Let’s talk procrastination.
I procrastinate and risk admitting that to possible clients, but I like to be honest. However, I will quickly say that I don’t procrastinate website projects. When I have a job to do, I buckle down and get it done. What I do procrastinate in are things like chores, taxes, and this blog. I’m not entirely sure why I procrastinate in writing blog posts, but I do. It could be because I’m busy building websites, tending to my personal life, or have this deep, existential fear of writing that harkens back to high school research papers. So instead of actively writing, I create reasons not to do it.
Work with it.
I’ve decided to spend a portion of 2019 figuring out ways to stop procrastinating the writing of my blog. Whatever the reasons, I need to just let them go. Let those reasons pass unless of course there’s something that requires immediate attention. That can’t be helped, obviously. But I’m talking about those lame reasons like, “I’m too tired. I can’t think. There’s always tomorrow.” That can go on and on for days. Thinking about it more, I realized that maybe it isn’t so much about stopping procrastination, but working with it instead. So what would that look like?
Start with why
Why does the blog post need to be written? Why does that closet need to be organized? Why do the taxes need to be done? Well, the taxes are obvious, but start with asking why these things need to be done. Be fair and list good, positive answers to these questions. Having those answers gives a more concrete reason to do the thing. It gives more substance to the importance of the task and why it would be important to get it done. Why the blog? Because it helps share ideas and knowledge, could help someone else, and will provide brand recognition and an audience.
It doesn’t need to be completed right now
There’s always tomorrow, right? This probably seems counterintuitive to combating procrastination, but step back and look at the whole project. Realize the whole thing doesn’t need to be done at this moment, today. Thinking like that can only make it all the more overwhelming. Break the project down into smaller, bite sized chunks that can be completed over time. Seeing and completing those bite sized chunks gives a positive boost that the project can be completed. Today, I’ll write two paragraphs of the blog. Tomorrow I’ll write two more and so on until the post is complete.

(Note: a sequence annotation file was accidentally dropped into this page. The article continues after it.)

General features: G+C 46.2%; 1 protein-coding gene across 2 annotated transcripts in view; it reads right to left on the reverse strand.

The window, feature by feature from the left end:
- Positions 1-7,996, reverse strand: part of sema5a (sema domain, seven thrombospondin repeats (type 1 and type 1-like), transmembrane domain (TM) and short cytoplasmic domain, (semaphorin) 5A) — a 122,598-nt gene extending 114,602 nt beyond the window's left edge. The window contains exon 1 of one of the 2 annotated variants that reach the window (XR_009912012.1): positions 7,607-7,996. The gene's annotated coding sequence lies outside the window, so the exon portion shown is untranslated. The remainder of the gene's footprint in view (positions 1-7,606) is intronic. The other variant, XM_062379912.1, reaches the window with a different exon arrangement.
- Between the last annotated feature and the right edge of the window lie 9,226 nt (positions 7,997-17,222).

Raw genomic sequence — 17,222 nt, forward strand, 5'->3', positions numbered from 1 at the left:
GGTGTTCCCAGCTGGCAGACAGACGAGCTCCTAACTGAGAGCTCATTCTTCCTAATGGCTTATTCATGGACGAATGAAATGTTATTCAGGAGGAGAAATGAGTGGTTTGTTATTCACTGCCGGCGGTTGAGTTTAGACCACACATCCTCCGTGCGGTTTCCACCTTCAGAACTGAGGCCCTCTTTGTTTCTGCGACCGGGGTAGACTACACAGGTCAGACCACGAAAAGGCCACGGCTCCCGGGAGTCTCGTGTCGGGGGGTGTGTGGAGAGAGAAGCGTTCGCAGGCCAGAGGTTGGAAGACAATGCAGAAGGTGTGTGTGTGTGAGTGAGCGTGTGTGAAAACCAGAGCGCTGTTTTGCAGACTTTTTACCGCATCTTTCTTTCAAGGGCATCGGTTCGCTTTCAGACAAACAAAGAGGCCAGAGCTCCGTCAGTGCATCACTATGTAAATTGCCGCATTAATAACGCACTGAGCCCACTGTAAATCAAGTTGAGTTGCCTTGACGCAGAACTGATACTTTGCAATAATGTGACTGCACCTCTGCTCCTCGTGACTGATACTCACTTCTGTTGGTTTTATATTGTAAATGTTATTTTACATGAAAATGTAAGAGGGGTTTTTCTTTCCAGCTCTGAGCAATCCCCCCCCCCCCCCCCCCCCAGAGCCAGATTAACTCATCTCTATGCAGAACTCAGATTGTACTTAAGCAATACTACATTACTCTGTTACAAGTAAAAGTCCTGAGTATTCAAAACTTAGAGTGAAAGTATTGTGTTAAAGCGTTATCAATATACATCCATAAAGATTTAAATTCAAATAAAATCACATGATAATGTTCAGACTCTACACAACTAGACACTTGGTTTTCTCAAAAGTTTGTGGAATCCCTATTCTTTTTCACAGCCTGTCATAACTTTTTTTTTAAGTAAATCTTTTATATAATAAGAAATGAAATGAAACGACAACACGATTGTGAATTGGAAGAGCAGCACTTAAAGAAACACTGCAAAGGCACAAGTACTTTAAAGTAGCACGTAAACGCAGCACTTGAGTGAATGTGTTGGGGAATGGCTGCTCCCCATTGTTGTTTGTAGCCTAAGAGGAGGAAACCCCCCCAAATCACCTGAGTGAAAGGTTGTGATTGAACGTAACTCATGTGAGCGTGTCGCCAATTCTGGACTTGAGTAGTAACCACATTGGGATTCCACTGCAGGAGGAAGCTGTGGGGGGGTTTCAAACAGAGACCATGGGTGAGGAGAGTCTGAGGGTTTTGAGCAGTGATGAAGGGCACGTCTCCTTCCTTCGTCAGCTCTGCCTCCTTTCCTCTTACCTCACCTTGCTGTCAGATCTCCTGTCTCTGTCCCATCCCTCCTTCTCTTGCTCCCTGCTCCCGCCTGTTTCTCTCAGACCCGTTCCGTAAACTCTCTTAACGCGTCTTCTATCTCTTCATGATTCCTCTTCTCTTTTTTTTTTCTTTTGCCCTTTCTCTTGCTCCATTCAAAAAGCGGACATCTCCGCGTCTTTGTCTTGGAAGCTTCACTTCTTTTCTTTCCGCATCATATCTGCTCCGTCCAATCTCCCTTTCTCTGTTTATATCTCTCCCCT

Give it a deadline
Deadlines can really help kick things in to gear. Whether it’s three days, a week, or the end of the month, having a deadline helps the mind realize, “okay I’ve got this thing to do and it needs to be done by next week. I better get to it.” Being realistic helps as nothing is worse than giving a huge, daunting project only a couple of days to finish. Unless there is a specific reason, give the project some time to slowly simmer. There’s no reason to burn through it. That only creates more work like burnt sauce at the bottom of a pan.
Set actionable steps
Tying into deadlines, breaking the project down into actionable steps that lead to the end goal makes it a lot more manageable. As each step and goal are reached, it will get more encouraging to complete the project. The steps can be visualized on a checklist or mind map that get crossed off as they’re completed. One thing that I’ve done for my blog is to create a list of blog posts I’d like to write about. I carry this list with me and add to it as I think of topics. I then pick a topic and spend some time doing additional resource and note gathering. Then I set that deadline and figure out the steps it’ll take to get there. Say that I’ve given myself 7 days to complete a blog post. Day 1 is a couple hours of additional research and notes. Day 2 is spent writing 2 or 3 paragraphs. Day 3 is writing paragraphs 4, 5 and maybe 6. Day 4 is finishing any additional writing and editing. Day 5 is actually a rest day. I like to step away and come back with a fresh mind. Day 6 is final edits. Day 7, publish the post. Success! All of the steps I write down and cross off giving me a sense of accomplishment.
Get it done.
Working with procrastination instead of fighting it has so far helped me. I have to take steps or else I get overwhelmed and let the excuses take over. So take this idea and go out and get that thing done. I’ll part with one final bonus tip; reward yourself! Whether it’s at project completion or after each step, treat yourself to something as congratulations on a job well done. I’m off to get a slice of pie…
What have you been procrastinating to get done?